Happy “National Donut Day” (if you’re reading this on June 4th)–definitely one of my favorite days.  I’m pretty sure I know what I’ll be doing in the morning.   If you’re not a fan of donuts (crazy, but possible), it’s also “National Cheese Day” and “National Cognac Day”, so there are definitely options.

On a more serious note, it’s also the “National Gun Violence Awareness Day” along with “Wear Orange Weekend.”

“The effect of gun violence on our communities is pervasive, long lasting, and impacts everyone uniquely. Wear Orange is an opportunity to demonstrate our collective power as members of the gun violence prevention movement, bringing together a broad spectrum of organizations, brands, and influencers working in different ways to curb gun violence.”

For me today will be a regular work day–a bit of a change after several weeks of taking Fridays off.  I’m hoping to be able to fit in a visit to my favorite donut shop before work–to help them stay in business, of course.  Whether or not that plan turns out, I’ll definitely be increasing the resistance setting my elliptical machine another notch (I’m at 6 out of 10) and giving today’s writing prompt and random words a try.

Care to join me? Continue reading

Elizabeth: Spotlighting Stacey Abrams

Stacey Abrams, American politician, lawyer, and voting rights activist, who served in the Georgia House of Representatives from 2007 to 2017, has popped up in my news feed several times lately, and not because of politics.

In May, she released While Justice Sleeps, a “gripping thriller set within the halls of the U.S. Supreme Court—where a young law clerk finds herself embroiled in a shocking mystery plotted by one of the most preeminent judges in America.”

The book, which became an instant #1 New York Times best seller has drawn a lot of praise, including:

“Stacey Abrams delivers a taut, twisty thriller, drawing the reader into the hallowed halls of the Supreme Court along the strands of a complex web of politics, raw ambition and deadly deception.”—Nora Roberts

There is an interview with her in the New York Times where she answers a variety of questions including “what books are on your night stand”,  “what is your favorite book no one has heard of”, and “which books got you hooked on romance.”

That last question may seem odd, for someone who just released a “gripping thriller,” but before she ran for governor of Georgia and before she became a Democratic power broker Stacey Abrams wrote romance novels under the name Selena Montgomery.

As noted in this NPR article three of those early novels will be re-released in 2022 by the publisher Berkely, an imprint of Penguin Random House.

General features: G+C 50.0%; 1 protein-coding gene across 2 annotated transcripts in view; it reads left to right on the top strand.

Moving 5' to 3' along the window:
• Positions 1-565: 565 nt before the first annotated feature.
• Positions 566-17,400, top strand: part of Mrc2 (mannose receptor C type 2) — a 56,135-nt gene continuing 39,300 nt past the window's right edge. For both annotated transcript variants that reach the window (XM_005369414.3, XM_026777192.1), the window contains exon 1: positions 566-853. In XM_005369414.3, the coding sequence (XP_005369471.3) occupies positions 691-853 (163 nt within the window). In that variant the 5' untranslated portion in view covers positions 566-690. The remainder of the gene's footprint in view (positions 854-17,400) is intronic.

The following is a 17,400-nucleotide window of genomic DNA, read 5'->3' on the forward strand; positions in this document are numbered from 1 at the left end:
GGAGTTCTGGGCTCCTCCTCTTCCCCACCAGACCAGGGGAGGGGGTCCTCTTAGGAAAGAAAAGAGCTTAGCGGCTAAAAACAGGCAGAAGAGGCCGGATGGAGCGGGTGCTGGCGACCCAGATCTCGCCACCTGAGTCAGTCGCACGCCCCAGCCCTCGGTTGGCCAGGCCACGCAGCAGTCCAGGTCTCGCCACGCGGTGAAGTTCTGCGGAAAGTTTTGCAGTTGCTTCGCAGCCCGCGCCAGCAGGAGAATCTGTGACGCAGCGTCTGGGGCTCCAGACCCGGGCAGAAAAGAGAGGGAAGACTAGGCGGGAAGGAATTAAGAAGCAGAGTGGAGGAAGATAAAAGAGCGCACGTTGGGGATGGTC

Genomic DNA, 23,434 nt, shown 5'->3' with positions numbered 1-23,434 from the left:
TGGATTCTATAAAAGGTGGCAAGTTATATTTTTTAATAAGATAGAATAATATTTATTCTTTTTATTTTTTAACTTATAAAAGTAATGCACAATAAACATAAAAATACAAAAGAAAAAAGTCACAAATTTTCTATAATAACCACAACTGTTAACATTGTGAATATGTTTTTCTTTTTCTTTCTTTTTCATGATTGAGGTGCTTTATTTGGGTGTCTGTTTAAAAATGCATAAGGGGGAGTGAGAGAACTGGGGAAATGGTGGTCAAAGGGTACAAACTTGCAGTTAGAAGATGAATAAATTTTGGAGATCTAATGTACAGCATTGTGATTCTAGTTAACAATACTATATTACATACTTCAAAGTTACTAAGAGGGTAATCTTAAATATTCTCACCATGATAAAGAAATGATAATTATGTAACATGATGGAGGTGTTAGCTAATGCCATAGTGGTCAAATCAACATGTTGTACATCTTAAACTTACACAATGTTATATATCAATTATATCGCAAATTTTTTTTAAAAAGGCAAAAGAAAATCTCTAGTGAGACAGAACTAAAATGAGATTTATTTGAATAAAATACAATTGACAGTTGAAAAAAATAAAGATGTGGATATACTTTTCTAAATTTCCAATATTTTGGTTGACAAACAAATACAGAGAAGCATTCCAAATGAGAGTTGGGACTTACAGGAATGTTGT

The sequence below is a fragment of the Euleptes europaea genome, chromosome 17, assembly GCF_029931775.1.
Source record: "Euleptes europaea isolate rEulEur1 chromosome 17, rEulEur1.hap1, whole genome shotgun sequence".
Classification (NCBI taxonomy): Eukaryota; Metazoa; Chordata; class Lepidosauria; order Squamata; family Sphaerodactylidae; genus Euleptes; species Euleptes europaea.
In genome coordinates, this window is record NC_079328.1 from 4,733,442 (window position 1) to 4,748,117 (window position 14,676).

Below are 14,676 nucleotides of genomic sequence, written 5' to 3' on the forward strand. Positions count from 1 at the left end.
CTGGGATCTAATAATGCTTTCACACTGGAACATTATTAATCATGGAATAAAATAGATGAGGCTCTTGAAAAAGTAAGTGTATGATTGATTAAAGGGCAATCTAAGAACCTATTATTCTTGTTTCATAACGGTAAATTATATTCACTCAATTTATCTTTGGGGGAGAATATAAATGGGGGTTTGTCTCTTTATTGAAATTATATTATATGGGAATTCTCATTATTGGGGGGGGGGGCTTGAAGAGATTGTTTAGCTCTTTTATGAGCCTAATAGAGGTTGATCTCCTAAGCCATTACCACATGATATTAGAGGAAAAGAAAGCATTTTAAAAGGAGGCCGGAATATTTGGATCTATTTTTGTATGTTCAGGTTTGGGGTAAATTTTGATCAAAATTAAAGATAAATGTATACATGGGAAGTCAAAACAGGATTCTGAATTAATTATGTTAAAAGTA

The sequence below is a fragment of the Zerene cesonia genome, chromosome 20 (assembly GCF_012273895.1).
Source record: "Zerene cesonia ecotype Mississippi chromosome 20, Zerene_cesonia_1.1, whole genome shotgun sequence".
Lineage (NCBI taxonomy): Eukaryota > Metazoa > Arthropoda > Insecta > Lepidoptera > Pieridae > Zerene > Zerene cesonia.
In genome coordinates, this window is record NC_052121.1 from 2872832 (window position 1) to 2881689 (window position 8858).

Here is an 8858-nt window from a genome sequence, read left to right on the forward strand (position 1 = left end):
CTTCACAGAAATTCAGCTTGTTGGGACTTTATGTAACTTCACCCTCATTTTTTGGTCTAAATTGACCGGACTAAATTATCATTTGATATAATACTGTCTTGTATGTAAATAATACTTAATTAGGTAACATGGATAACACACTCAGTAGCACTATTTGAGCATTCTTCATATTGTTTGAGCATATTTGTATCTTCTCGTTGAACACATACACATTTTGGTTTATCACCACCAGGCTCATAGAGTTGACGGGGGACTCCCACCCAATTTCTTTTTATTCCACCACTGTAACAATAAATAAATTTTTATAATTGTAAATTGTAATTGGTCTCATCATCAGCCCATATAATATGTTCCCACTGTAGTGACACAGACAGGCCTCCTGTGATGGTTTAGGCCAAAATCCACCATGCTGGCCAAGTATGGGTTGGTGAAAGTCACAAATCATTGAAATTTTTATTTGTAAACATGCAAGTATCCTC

“As my first novels, they remain incredibly special to me,” said Abrams in a statement. “The characters and their adventures are what I’d wished to read as a young Black woman — stories that showcase women of color as nuanced, determined, and exciting.”

The novels–which are romantic suspense–all feature a diverse cast of characters who work for an espionage organization in the U.S. government  Abrams also has five other novels under the Montgomery pen name which have been regularly reissued.

Just in case anyone needed some additions to their TBR pile.

Elizabeth: Friday Writing Sprint

Happy “National Hamburger Day” (if you’re reading this on May 28th)–it’s also “National Road Trip Day” and “National Cooler Day.”  Sounds like the perfect combination for friends getting together for a holiday barbeque (taking appropriate safety precautions, of course). 

On a more serious note, it’s also the “International Day of Action for Women’s Health.”  

May 28 is the International Day of Action for Women’s Health, which for over 30 years, women’s rights advocates and allies in the sexual and reproductive health and rights (SRHR) movement worldwide have commemorated in diverse ways. Year after year, women, girls, advocates and allies have continued to take action and stand up for sexual and reproductive rights for what they are: an indivisible and inalienable part of our human rights.

I’m guessing people (at least those in the U.S.) will be busy planning what they will be doing for the upcoming long Memorial Day weekend.  With many cities and states opening up and doing away with masks and distancing, there will be a lot more options than there were last year.  Judging from the steady stream of highway traffic I’ve encountered whenever I’ve had to drive anywhere recently, folks are definitely making up for lost time.

For me, it is likely to be a lazy day around the house.  My only definite plan is to leave my work-computer turned off.  I’ve only been moderately successful at that in the past, but I hope springs eternal.  Regardless how that plan turns out, I’ll definitely be adding another minute to my elliptical workout routine (I’m up to 35 minutes) and giving today’s writing prompt and random words a try.

Care to join me? Continue reading

Elizabeth: Community Support

Writing can be a solitary business–just you, a blank page, and the characters in your head clamoring (or not) to get out.  We’ve talked before on the blog how important community is in the stories we write and it’s equally important for us as writers.  Whether it is a group of critique partners you brainstorm with; friends you do writing sprints with; or more formal organizations that provide conferences, support, and mentoring, a strong writing community can make writing both more connected and more productive.

Many of us were members of Romance Writers of America back when we first started this blog and enjoyed meeting up in person and learning new things at their annual conferences.  After RWA’s crash-and-burn a few years back, that community fell apart.  Some folks stayed with the organization–helping build it back better–but others took a step back and looked for other supportive communities.